If you withdraw $4,000 from your SIMPLE IRA and use it all for tuition
in the same year, you can expect it to be taxed as ordinary income.
The Internal Revenue Service says "Generally, the same tax results
apply to distributions from a SIMPLE IRA as to distributions from a
Generally, if you withdraw funds from an IRA before age 59 1/2, you
pay regular income tax plus a 10% penalty tax, but you don't have to
pay the penalty tax if you use the money for "qualified higher
education expenses." Tuition is explicitly defined as a qualified
expense. There is no dollar limit on this exemption from the penalty
As that page says, you may not be exempt from the penalty tax if you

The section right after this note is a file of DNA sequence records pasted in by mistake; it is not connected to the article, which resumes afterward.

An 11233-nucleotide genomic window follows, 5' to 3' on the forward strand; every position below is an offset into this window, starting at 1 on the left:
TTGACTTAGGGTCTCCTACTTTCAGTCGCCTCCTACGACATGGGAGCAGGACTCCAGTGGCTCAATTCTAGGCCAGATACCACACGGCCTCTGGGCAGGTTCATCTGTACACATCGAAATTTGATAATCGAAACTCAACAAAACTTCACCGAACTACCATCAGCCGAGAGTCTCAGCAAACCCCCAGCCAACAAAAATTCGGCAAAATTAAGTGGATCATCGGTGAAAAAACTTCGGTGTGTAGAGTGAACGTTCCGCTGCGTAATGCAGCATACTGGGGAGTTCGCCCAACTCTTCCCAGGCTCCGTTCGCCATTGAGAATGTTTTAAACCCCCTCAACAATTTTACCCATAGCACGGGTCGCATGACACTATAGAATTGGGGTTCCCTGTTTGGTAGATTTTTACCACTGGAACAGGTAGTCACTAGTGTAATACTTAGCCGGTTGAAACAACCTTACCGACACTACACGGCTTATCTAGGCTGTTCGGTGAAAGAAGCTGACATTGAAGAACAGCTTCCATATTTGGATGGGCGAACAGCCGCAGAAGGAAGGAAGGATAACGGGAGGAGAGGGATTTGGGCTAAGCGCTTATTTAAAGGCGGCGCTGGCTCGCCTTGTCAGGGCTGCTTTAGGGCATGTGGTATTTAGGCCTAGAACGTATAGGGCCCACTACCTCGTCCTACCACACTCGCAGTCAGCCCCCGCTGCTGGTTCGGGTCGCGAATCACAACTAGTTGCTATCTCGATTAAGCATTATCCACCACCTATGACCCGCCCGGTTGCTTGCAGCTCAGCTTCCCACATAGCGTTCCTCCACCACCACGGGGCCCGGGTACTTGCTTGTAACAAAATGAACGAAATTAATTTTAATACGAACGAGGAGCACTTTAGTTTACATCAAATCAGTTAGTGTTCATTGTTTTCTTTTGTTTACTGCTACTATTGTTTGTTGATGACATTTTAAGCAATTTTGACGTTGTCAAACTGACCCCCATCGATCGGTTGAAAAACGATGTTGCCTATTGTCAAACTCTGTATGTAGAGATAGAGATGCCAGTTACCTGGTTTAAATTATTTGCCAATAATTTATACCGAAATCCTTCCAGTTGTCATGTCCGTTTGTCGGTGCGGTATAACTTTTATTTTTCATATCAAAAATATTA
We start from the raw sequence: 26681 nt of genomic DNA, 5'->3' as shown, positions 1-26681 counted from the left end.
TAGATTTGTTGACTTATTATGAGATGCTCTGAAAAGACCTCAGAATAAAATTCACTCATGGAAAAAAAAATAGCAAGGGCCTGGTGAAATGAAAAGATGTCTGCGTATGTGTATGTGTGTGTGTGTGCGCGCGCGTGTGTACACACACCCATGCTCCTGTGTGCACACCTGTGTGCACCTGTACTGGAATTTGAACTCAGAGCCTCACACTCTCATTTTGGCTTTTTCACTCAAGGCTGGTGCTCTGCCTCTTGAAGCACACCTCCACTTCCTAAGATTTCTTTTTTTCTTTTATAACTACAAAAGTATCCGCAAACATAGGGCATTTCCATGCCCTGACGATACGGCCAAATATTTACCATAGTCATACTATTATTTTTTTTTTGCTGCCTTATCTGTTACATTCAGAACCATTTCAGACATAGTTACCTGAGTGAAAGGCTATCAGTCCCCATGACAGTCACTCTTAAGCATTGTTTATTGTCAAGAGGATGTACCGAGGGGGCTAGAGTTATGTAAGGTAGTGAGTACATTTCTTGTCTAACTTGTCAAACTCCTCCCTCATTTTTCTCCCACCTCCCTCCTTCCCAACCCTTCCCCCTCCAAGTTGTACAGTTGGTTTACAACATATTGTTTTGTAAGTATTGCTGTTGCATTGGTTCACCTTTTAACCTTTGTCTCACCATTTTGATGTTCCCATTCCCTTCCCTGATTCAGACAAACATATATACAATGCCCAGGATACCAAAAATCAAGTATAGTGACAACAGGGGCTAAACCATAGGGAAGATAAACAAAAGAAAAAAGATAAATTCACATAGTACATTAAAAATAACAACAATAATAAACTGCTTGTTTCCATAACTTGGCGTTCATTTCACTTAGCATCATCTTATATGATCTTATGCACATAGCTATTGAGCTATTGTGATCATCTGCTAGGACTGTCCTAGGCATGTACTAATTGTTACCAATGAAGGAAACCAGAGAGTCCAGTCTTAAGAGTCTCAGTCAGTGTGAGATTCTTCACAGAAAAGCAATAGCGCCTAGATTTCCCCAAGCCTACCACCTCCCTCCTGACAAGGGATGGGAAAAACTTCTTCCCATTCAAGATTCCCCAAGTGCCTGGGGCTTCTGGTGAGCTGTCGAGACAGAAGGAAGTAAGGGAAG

get any tax-free educational assistance. You would have to add up all
your qualified educational expenses, which may include more than
tuition, then subtract your tax-free educational assistance. This
gives you your adjusted qualified education expenses, which is the
number you can use to decrease the amount of your IRA distribution
that is subject to the penalty tax.
Article on Qualified Higher Education Expenses on the
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